Issue dropped. The pain of cheating has to flow both ways so that the person giving the help also gets hurt. Dishonour seems to be a strong motivation in this culture; for my friend to suffer because of my offense is a greater hardship than me just bearing the punishment alone.

In the end, he says that

…What completely blows me away about all this is not that students cheat, or copy, or slack off. What blows me away is that they think that their cheating, or copying or slacking off should be my fault as a teacher. If they cheat, then I'm not being fair by attaching consequences to their cheating; if they don't (or refuse) to do their homework, then it's my fault they aren't learning; if they can't pass an exam, then somehow it's because I should have made the content easier.

In the meantime, Jane in Doha was dismayed at the reason why Qatar is planning to launch an Educational TV station : To curb illegal private tutoring! She blogs:

“this has to be the worst reason to start a TV station (ever)”

I suspect, as does she that this is just a case of the local press misreporting the story. Regardless of the reason, it seems that the station will be launched within three years.

Jane also stumbled across a report from the RAND Corporation titled Education for a New Era : Design and Implementation of K–12 Education Reform in Qatar” which was commissioned by the Qatar Foundation. She quotes the report saying :

…At that time, the Qatari K–12 education system served about 100,000 students, two-thirds of whom attended schools that were government financed and operated. The RAND team found several strengths in this existing system. Many teachers were enthusiastic and wanted to deliver a solid education; some of them exhibited a real desire for change and greater autonomy. Additionally, parents appeared likely to accept new schooling options.
But the weaknesses in the existing system were extensive. There was no vision of quality education and the structures needed to support it. The curriculum in the government (and many private) schools was outmoded, under the rigid control of the Ministry of Education, and unchallenging, and it emphasized rote memorization. The system lacked performance indicators, and the scant performance information that it provided to teachers and administrators meant little to them because they had no authority to make changes in the schools. For a country with such a high per capita income, the national investment in education was small. Teachers received low pay and little professional development, many school buildings were in poor condition, and classrooms were overcrowded.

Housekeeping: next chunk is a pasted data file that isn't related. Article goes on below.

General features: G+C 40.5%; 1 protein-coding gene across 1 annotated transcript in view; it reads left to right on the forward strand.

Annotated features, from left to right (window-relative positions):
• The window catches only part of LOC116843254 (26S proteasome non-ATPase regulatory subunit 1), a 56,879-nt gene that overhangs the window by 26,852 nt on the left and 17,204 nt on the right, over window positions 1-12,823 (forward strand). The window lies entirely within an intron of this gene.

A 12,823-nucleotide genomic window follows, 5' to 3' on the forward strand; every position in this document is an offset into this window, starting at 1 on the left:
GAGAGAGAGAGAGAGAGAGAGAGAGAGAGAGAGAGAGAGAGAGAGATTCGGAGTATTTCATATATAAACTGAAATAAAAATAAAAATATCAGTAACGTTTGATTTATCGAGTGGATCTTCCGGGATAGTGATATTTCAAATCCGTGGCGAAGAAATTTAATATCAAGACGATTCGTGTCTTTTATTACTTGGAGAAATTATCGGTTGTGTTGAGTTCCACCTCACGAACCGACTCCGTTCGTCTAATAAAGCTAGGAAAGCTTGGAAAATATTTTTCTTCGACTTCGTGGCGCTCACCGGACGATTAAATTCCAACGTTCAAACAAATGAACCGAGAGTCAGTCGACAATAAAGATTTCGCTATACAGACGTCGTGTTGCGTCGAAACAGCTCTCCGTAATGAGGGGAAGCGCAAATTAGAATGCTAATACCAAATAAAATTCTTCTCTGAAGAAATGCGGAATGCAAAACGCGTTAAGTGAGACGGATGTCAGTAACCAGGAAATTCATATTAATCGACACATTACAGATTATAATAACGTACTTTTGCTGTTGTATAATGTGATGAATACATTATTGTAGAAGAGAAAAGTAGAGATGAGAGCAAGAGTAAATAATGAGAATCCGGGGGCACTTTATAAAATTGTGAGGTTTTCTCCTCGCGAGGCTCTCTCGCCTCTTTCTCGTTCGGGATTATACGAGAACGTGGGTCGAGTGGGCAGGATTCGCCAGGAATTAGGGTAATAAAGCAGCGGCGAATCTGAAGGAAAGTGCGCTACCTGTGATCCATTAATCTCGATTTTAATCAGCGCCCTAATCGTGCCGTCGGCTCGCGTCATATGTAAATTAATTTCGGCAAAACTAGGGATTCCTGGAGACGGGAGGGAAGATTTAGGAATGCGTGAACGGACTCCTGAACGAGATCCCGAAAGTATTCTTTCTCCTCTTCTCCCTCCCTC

Jane also points out that the report re-enforced what many teachers already complain about: Low salaries, lack of discipline in schools and short-term contracts:

Teacher salaries in Qatar were comparatively low. Most male teachers were expatriates, and while their average salaries were higher than those of teachers in Saudi Arabia, they were 20 per cent lower than those of teachers in other GCC countries. These low wages raised questions about quality. Even if expatriate teachers were of higher quality than their salaries might indicate, they were working on a contracted basis that led to perverse incentives. Their contracts were renewed on an annual basis, fostering a continuous state of apprehension among them. And although most contracts were renewed, many expatriate teachers reported that they refrained from disciplining Qatari students for fear of offending a family with influence over hiring decisions. To supplement their low salaries, these teachers offered private tutoring outside of school, despite prohibitions against it.

The report concluded that Qatar needs to:

  • Continue to build human capacity through knowledge transfer
    and investment.
  • Continue to promote the principles of the reform.
  • Expand the supply of high-quality schools.
  • Integrate education policy with broader social policies.

But it isn't only educators, parents or students blogging about education in Qatar. The Supreme Education Council in Qatar also has a blog to interact with stakeholders. They describe the blog by saying:

Education is the responsibility of all, and educational participation is one of the principles of Qatar’s education reform initiative. All stakeholders – educators, researchers, journalists, parents are invited to browse, express their opinions. Share their experiences to enrich the debate about Education For A New Era.

Finally, to round off this post, join me in congratulating local Qatari blogger Aisha who just graduated from Qatar University. She wrote :

I just don’t get it yet! In order to be happy about it, I have to believe it !!
SO go a head already!! Make it real! Congratulate me please!!